design or management of a project, or for the provision of public services undertaken as a PPP. This new section comprehensively deals with instances where the Act applies. The amendment contained in Clause 4 introduces a new Section 3A which expressly exempts the contracts under the Act from the requirements of the Public Procurement and Asset Disposal Act, 2015. Clause 5 of the Bill seeks to amend Section 15 of the Act by including county governments as one of the entities that the Cabinet Secretary (CS) shall make rules for with regard to its relationship with the unit. Previously, the county governments had not been included under this provision. Clause 6 of the Bill actually repeals Section 20 of the Act. Clause 7 of the Bill amends Section 24(1) of the Act by requiring that the county priority list shall be subject to approval by the county Government and submitted to the unit for publication alongside the national Government priority list. This makes it mandatory for the county priority list to be approved by the county governments. Clause 8 of the Bill amends Section 31(3) by requiring a contracting authority that considers it appropriate to implement a project through a public private partnership to submit a report on consideration, analysis and a project proposal in relation to the project, to the units for approval in the prescribed form as opposed to the committee, which was the case previously. This is in line with Sections 23 and 24 whereby, the contracting authority submits the list to the units which in turn submit to the committee. Clause 9 of the Bill amends Section 49 of the Act by providing that the contracting authority shall submit evaluation report to the unit for concurrence as opposed to the previous position whereby they submitted evaluation reports to the committee for approval. This is in line with the practice of contracting authority submitting reports to the units as opposed to the committee. Ultimately, the report is submitted to the committee for approval by the unit. Clause 10 of the Bill amends Section 51 of the Act by introducing five new sub-sections. The proposed sub-sections provide that the proposal evaluation team may reject all submissions by bidders where they do not comply with the provisions. The proposal evaluation team is also required, where it rejects a submission, to prepare and submit to the Accounting Officer. The Accounting Officer is then required to inform the bidder of the decision of the contracting authority. The purpose of this amendment is to outline the process to be followed in case a bid is rejected which had not been provided for. Clause 11 of the Bill amends Section 54 of the Act by deleting 54(2) and substituting it with a new sub-section which provides that if the committee is satisfied with the project report, financial risk assessment report under recommendation of the unit, it shall approve the execution of the public private partnership agreement with the successful bidder. Clause 12 of the Bill introduces a new Section 54A which provides the procedure for county governments public private partnership projects. Finally, Clause 13 of the Bill amends Section 67 of the Act by deleting 2(b) and substituting with a new paragraph which provides for a minimum of six members and a maximum of eight members to be appointed as members of the petition committee. Previously, the number of these members was determined by four only. Further, Paragraph (c) which also includes the unit director as a member of the petition committee is proposed to be deleted. This may not be advisable as the unit director is quite knowledgeable in the affairs of the unit and his input is necessary when determining petitions and complaints. The electronic version of the Official Hansard Report is for information purposesonly. A certified version of this Report can be obtained from the Hansard Editor.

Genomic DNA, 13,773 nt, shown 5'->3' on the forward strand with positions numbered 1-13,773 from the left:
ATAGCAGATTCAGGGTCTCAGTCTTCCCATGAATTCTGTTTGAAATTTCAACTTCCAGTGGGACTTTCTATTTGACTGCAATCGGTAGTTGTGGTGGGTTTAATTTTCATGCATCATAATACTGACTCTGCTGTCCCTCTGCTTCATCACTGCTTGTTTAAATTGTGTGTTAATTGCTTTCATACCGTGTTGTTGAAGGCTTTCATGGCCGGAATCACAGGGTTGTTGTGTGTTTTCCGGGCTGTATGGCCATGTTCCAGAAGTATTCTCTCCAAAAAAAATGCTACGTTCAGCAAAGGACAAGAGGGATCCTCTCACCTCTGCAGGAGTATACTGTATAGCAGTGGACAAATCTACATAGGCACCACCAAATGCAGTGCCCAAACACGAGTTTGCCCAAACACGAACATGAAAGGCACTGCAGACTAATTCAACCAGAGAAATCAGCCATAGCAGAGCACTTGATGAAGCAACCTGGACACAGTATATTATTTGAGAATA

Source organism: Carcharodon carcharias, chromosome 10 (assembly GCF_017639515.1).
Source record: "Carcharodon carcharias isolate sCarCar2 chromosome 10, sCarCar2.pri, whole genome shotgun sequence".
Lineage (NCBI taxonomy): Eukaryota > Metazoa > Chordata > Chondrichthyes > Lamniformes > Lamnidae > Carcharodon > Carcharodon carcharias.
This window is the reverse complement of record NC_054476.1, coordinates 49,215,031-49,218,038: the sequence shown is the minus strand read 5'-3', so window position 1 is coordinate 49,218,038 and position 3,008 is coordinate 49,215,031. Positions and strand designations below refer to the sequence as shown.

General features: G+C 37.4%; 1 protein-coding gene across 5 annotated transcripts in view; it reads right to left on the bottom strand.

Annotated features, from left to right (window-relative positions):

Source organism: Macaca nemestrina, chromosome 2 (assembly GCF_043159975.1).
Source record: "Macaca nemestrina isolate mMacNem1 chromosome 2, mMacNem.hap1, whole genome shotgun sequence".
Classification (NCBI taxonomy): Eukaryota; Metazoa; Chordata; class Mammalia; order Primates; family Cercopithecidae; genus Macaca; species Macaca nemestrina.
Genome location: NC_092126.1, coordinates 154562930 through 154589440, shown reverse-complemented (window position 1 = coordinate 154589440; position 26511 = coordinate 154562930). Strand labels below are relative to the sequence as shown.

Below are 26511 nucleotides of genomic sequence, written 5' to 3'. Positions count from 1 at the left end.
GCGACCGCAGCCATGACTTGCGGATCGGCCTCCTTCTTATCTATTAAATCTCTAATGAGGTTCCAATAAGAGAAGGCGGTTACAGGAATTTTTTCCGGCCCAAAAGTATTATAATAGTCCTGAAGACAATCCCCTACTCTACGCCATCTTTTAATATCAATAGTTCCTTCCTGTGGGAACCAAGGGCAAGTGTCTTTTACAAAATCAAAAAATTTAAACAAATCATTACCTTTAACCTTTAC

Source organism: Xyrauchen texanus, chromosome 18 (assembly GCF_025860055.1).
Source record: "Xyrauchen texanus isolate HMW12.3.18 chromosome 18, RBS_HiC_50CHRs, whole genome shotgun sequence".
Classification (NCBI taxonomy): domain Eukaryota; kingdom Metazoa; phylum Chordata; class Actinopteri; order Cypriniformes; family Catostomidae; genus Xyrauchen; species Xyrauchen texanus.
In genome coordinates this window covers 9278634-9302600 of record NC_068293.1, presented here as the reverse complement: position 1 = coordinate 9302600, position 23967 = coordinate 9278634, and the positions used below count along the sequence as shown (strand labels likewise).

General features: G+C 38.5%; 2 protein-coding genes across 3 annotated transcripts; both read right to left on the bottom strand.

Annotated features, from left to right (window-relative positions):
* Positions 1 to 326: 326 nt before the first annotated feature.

I wish to assure all Hon. Members that the proposal in the Bill complies with the provisions of the Constitution and recognises the two levels of Government and it is important that there are amendments proposed in this Bill. If we approve the amendments proposed in this Bill, we will immensely improve the operations and regulations of these public private partnerships in this country. I beg to move and ask Hon. Benjamin Langat to second.